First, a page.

• The Olive Oil Massage Balm is completely safe for use as it contains no essential oils at all.
• During pregnancy, use essential oils sparingly for health support, such as calming anxiety (Spike Lavender), relieving nausea (Ginger), or supporting sleep (Marjoram).
• Essential oils of Rosemary and Clary Sage are generally to be avoided during pregnancy, but could be helpful once labour has started, and only if all is well. We would encourage you to consult your doctor or midwife and discontinue use of the “to be avoided” essential oils.
• If you are a massage therapist and expecting a baby, you will need to consider how often you are using any products containing essential oils. The more you use, the more you absorb, so don’t use essential oils every day during pregnancy.
5. Can I use them all over the body?
The Lovegrove Essentials Massage Balms have been designed for use all over the body, including the scalp and hair, with the exception of the facial skin. We have conducted trials with therapists who have used the balms very successfully for treatments such as reflexology, and as cuticle softeners during hand and foot treatments. For facial massage we recommend our lighter Healing Touch Serum, which contains Argan oil, also useful for the scalp and hair.
At the July residential yoga weekend, I wanted a dessert that would be light, yet full of flavour and would round off a fairly substantial meal without leaving guests with that “heavy” feeling. This was a huge hit, and I’m delighted that this recipe will be featured in the December issue of Bee Green Magazine, but just for subscribers. In the meantime, here’s a sneaky peek:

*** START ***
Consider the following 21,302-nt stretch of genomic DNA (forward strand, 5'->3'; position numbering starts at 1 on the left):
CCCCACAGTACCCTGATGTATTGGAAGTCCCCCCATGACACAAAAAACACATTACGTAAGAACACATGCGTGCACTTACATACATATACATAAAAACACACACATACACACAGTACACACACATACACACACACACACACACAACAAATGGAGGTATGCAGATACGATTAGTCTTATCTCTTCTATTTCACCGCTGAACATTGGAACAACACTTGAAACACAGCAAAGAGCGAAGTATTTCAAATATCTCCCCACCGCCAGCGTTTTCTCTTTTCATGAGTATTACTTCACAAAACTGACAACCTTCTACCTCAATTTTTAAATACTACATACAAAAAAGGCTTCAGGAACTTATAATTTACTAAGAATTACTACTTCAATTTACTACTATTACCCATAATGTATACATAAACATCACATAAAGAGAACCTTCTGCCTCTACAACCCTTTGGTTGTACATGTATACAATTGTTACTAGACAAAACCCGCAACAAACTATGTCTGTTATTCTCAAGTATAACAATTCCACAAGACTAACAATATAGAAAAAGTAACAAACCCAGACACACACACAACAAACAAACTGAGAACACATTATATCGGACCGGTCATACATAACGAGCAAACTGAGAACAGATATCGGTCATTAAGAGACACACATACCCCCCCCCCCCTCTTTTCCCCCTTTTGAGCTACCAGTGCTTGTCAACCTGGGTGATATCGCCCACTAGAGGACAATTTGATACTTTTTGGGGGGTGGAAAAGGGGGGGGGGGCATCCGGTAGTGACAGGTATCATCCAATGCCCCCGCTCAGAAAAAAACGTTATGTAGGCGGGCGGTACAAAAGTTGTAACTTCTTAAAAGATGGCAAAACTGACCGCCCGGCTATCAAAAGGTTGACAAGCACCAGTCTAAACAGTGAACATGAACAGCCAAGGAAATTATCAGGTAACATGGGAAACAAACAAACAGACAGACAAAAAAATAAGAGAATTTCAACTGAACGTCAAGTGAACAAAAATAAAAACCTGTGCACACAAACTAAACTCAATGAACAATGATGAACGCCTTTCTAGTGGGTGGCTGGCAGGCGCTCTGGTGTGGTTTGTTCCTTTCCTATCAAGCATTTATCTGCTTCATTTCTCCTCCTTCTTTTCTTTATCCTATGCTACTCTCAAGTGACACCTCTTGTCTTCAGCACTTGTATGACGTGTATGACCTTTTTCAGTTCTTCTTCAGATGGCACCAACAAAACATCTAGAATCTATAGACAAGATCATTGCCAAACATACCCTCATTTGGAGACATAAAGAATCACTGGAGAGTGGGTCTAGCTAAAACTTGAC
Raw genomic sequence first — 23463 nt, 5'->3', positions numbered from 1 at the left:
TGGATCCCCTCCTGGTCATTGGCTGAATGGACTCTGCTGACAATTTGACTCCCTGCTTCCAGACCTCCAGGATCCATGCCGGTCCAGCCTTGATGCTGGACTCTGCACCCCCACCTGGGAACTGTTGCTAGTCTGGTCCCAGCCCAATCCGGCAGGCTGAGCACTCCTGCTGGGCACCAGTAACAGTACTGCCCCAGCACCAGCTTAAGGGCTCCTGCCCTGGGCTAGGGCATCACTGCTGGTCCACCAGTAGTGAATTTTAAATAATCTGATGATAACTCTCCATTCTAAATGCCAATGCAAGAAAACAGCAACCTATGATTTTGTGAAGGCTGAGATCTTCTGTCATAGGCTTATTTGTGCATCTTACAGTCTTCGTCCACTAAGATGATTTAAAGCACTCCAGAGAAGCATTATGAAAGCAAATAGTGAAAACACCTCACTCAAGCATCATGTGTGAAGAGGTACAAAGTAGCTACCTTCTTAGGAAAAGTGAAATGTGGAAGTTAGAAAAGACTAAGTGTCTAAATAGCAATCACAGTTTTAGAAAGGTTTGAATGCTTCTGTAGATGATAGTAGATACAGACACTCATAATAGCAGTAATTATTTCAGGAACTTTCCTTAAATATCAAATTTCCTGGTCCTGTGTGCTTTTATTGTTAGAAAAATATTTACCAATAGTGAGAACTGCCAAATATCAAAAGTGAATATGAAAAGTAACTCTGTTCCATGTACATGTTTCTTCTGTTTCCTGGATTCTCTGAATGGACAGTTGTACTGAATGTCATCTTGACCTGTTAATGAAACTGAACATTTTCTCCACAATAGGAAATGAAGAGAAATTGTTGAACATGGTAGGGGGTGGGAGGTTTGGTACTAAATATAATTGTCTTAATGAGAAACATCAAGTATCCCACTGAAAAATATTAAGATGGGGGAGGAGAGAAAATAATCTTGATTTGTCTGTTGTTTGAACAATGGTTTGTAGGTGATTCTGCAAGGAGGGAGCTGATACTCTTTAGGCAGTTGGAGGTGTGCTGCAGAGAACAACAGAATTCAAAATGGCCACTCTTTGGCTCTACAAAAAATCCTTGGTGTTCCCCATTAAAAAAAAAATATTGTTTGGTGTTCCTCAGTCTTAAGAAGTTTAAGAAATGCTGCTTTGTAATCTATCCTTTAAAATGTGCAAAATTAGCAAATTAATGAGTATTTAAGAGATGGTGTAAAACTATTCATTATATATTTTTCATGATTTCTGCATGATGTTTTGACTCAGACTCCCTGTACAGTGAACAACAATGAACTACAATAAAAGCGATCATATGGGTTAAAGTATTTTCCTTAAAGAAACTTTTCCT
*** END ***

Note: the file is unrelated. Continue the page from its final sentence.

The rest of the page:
This is such an easy recipe to make. It would be a lovely way to end a meal with friends and it doubles (or triples!) up easily too. The orchard on the farm is full of pears, plums and apples right now, and I can’t wait to make the most of the season’s bounty at our next Yoga weekend in October. There are still places left, so if a weekend of yoga and delicious food in the depths of the Dorset countryside sound good, do get in touch.
Ingredients (serves 4)
4 firm ripe pears (Conference pears work well)
500ml bottle cider (medium/dry)
50g demerara OR golden granulated/caster sugar OR Honey/Maple Syrup/Agave
1 cinnamon stick or 1tsp ground cinnamon
6 cardamom pods (swap for cloves, all spice or ground nutmeg for a more “festive” vibe)
1-2 tsp pink peppercorns
60g toasted, flaked almonds
Extra thick cream, greek yogurt or coconut yogurt, to serve.
Peel the pears, leaving the stalks on and set aside. Place the cider, sugar and spices into a large saucepan with a lid, give it a good stir, then place the pears in and put the lid on. Simmer over a medium heat for around 20-30 minutes, or until a round bladed knife passes easily through the thickest part of the pear. Carefully, remove the pears from the poaching liquid using a slotted spoon, set aside and keep warm. Turn the heat up under the poaching liquid, and with the lid off, reduce until thickened and syrupy. Remove the cardamom pods and the cinnamon stick but keep the peppercorns in. Put the pears into individual serving dishes, spoon over the syrup and sprinkle with toasted almonds then serve with a dollop of cream or your favourite yogurt or dairy-free alternative on the side.